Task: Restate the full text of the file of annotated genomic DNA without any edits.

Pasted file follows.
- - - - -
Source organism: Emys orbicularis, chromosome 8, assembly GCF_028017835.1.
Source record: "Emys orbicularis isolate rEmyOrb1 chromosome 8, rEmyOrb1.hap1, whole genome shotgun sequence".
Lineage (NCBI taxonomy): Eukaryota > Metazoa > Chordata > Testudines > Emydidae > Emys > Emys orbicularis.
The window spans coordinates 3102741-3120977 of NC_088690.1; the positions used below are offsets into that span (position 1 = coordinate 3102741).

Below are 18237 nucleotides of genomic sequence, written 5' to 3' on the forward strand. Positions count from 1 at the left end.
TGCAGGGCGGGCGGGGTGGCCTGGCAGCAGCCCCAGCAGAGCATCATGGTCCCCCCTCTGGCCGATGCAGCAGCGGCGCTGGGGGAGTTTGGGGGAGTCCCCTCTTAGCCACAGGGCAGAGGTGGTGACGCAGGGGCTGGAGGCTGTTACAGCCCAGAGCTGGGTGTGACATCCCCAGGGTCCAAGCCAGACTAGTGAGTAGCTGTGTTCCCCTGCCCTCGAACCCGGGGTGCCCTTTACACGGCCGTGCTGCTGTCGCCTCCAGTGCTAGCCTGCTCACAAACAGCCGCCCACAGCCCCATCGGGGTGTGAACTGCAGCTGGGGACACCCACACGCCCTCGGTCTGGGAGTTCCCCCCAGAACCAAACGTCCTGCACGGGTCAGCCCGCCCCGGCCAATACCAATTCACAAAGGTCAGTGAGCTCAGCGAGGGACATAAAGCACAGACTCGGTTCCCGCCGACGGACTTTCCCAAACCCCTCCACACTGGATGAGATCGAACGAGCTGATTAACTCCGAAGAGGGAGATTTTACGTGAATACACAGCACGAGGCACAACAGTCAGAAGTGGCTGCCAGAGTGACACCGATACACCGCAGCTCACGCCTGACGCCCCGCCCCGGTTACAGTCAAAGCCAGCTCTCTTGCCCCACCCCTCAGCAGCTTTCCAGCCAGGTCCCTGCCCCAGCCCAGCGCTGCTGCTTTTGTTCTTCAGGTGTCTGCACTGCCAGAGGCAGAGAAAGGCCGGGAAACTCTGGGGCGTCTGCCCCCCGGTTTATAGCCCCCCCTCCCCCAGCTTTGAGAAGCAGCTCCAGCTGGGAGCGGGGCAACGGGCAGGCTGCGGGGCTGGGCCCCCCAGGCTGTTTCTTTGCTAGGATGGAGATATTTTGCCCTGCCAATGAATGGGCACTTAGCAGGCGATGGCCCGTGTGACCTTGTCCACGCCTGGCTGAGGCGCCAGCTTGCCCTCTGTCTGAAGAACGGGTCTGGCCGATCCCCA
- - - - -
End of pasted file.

Source organism: Emys orbicularis, chromosome 8, assembly GCF_028017835.1.
Source record: "Emys orbicularis isolate rEmyOrb1 chromosome 8, rEmyOrb1.hap1, whole genome shotgun sequence".
Lineage (NCBI taxonomy): Eukaryota > Metazoa > Chordata > Testudines > Emydidae > Emys > Emys orbicularis.
The window spans coordinates 3102741-3120977 of NC_088690.1; the positions used below are offsets into that span (position 1 = coordinate 3102741).

Below are 18237 nucleotides of genomic sequence, written 5' to 3' on the forward strand. Positions count from 1 at the left end.
TGCAGGGCGGGCGGGGTGGCCTGGCAGCAGCCCCAGCAGAGCATCATGGTCCCCCCTCTGGCCGATGCAGCAGCGGCGCTGGGGGAGTTTGGGGGAGTCCCCTCTTAGCCACAGGGCAGAGGTGGTGACGCAGGGGCTGGAGGCTGTTACAGCCCAGAGCTGGGTGTGACATCCCCAGGGTCCAAGCCAGACTAGTGAGTAGCTGTGTTCCCCTGCCCTCGAACCCGGGGTGCCCTTTACACGGCCGTGCTGCTGTCGCCTCCAGTGCTAGCCTGCTCACAAACAGCCGCCCACAGCCCCATCGGGGTGTGAACTGCAGCTGGGGACACCCACACGCCCTCGGTCTGGGAGTTCCCCCCAGAACCAAACGTCCTGCACGGGTCAGCCCGCCCCGGCCAATACCAATTCACAAAGGTCAGTGAGCTCAGCGAGGGACATAAAGCACAGACTCGGTTCCCGCCGACGGACTTTCCCAAACCCCTCCACACTGGATGAGATCGAACGAGCTGATTAACTCCGAAGAGGGAGATTTTACGTGAATACACAGCACGAGGCACAACAGTCAGAAGTGGCTGCCAGAGTGACACCGATACACCGCAGCTCACGCCTGACGCCCCGCCCCGGTTACAGTCAAAGCCAGCTCTCTTGCCCCACCCCTCAGCAGCTTTCCAGCCAGGTCCCTGCCCCAGCCCAGCGCTGCTGCTTTTGTTCTTCAGGTGTCTGCACTGCCAGAGGCAGAGAAAGGCCGGGAAACTCTGGGGCGTCTGCCCCCCGGTTTATAGCCCCCCCTCCCCCAGCTTTGAGAAGCAGCTCCAGCTGGGAGCGGGGCAACGGGCAGGCTGCGGGGCTGGGCCCCCCAGGCTGTTTCTTTGCTAGGATGGAGATATTTTGCCCTGCCAATGAATGGGCACTTAGCAGGCGATGGCCCGTGTGACCTTGTCCACGCCTGGCTGAGGCGCCAGCTTGCCCTCTGTCTGAAGAACGGGTCTGGCCGATCCCCA